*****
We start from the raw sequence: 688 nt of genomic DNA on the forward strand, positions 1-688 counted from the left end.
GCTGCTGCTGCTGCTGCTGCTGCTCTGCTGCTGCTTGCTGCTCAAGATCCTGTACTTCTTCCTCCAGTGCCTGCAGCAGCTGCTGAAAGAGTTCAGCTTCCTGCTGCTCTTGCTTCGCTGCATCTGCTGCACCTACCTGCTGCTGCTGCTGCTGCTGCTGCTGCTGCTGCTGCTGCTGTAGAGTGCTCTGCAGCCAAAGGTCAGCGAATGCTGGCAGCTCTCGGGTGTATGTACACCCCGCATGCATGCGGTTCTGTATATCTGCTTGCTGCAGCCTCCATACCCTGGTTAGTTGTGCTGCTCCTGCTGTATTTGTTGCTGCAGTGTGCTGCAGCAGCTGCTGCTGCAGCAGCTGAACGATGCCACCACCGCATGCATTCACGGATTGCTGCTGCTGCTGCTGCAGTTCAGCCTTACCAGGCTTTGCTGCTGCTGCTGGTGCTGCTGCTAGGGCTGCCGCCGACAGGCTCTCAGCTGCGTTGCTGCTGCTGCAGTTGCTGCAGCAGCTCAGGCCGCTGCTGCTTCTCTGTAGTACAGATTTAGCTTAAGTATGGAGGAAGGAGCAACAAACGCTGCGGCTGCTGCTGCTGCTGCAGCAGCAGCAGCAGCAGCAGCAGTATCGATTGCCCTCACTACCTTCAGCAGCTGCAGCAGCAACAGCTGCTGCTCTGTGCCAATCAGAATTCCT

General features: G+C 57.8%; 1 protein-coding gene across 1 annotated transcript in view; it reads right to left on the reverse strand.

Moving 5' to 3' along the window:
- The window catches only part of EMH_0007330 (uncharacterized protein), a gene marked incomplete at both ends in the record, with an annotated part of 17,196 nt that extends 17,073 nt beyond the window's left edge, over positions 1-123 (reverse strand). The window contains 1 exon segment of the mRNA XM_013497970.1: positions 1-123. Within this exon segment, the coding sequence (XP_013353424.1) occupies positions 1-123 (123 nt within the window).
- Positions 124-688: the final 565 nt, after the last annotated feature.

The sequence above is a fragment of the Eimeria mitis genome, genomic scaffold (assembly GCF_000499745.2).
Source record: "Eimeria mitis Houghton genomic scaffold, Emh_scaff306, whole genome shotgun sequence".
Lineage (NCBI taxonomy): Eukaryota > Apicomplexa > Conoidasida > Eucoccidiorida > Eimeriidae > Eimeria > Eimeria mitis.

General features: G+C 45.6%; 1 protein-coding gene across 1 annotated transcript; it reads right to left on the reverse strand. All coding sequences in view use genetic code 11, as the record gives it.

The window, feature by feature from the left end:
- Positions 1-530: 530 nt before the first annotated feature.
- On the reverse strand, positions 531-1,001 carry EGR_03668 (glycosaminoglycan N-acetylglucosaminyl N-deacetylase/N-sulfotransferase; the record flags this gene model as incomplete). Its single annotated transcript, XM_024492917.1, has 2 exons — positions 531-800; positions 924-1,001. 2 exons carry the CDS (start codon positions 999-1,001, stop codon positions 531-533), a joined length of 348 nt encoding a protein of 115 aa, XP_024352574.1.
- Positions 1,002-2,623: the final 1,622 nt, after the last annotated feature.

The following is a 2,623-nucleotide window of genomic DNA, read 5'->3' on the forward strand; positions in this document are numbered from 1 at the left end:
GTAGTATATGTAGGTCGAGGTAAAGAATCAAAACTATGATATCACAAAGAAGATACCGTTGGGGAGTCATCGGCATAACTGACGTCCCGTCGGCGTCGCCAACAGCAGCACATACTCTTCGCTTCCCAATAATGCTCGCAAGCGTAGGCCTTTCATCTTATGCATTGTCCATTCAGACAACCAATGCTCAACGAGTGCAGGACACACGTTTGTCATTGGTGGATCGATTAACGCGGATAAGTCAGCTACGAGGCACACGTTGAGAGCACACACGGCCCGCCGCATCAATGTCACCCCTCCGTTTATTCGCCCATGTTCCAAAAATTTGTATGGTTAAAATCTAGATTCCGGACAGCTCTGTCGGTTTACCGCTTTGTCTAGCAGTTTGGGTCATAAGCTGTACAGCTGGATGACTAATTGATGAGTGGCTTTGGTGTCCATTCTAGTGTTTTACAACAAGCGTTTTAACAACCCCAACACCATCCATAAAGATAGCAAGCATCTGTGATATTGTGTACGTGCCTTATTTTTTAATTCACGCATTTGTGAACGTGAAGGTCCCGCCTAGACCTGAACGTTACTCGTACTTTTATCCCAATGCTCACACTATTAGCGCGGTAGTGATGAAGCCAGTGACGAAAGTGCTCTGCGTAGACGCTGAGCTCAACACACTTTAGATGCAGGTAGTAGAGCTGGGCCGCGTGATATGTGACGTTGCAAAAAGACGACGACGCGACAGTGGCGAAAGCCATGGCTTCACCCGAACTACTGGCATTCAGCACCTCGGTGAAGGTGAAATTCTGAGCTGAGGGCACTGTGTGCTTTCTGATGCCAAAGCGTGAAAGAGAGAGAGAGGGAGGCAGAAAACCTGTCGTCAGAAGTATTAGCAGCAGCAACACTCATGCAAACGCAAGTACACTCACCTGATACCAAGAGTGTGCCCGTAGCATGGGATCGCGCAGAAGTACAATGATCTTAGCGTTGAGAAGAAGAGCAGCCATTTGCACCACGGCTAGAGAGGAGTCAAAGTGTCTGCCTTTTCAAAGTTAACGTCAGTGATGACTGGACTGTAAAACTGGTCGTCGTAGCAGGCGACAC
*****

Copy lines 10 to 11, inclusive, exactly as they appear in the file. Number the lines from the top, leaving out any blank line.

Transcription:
General features: G+C 45.6%; 1 protein-coding gene across 1 annotated transcript; it reads right to left on the reverse strand. All coding sequences in view use genetic code 11, as the record gives it.

The window, feature by feature from the left end: